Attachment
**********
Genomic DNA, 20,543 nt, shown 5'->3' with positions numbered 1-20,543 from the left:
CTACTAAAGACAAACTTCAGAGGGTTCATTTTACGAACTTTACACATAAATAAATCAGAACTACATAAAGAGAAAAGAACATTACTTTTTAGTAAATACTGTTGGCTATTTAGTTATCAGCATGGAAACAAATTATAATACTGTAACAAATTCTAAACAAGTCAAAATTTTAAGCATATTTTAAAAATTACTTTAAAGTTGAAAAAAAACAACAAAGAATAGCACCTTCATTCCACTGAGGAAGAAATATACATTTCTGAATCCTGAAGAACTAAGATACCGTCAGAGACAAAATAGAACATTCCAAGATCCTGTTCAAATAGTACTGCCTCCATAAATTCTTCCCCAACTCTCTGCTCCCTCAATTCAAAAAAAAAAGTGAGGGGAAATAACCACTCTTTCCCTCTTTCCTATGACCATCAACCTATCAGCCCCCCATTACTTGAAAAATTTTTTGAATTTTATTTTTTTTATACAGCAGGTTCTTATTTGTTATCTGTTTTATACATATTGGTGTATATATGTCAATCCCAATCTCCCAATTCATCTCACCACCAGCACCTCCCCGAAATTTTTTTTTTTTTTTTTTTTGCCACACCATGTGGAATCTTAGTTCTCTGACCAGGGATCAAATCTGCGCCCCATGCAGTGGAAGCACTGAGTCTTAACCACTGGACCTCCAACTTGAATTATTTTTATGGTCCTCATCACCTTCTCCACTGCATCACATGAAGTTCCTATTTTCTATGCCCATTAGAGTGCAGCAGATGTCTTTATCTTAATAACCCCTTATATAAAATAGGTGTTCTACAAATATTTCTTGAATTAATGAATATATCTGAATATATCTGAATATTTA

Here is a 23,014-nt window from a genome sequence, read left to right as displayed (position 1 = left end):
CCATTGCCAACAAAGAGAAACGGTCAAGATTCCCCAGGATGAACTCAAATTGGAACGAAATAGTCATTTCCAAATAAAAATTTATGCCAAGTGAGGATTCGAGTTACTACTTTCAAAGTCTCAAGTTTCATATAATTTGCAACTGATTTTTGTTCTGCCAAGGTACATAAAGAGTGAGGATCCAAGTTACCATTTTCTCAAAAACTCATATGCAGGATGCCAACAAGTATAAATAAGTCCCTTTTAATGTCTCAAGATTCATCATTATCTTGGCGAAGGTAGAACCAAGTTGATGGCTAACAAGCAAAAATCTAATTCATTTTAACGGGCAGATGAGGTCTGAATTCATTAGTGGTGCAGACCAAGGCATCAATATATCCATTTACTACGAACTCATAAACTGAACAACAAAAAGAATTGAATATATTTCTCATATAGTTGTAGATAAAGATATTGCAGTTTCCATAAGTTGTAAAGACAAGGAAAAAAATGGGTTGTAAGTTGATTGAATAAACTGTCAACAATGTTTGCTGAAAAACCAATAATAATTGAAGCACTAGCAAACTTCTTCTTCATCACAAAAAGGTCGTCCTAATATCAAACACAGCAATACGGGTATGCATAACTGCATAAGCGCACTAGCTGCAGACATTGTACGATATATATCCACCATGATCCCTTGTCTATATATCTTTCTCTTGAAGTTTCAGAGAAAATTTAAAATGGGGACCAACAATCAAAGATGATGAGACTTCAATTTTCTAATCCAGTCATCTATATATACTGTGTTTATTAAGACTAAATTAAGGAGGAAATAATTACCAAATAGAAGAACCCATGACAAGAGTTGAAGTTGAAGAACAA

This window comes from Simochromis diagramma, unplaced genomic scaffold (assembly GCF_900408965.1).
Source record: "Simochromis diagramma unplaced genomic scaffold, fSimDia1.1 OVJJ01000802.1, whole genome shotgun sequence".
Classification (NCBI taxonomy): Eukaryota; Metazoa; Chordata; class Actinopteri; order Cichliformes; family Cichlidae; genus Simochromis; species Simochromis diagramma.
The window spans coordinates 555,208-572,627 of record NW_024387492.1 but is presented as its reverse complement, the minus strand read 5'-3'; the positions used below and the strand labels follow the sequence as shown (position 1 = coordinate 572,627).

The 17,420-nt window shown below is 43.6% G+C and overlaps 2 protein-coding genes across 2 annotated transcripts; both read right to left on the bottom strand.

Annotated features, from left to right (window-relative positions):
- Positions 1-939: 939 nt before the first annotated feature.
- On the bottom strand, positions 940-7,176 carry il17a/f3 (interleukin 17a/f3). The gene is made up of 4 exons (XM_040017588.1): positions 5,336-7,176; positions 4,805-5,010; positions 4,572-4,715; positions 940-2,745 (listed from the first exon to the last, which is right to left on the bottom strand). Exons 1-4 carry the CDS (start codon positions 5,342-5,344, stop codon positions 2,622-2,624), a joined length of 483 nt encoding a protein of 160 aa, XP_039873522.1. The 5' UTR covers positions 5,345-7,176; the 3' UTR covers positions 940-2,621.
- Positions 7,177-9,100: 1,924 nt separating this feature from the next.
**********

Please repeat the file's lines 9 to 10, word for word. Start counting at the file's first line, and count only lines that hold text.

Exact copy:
The 17,420-nt window shown below is 43.6% G+C and overlaps 2 protein-coding genes across 2 annotated transcripts; both read right to left on the bottom strand.

Annotated features, from left to right (window-relative positions):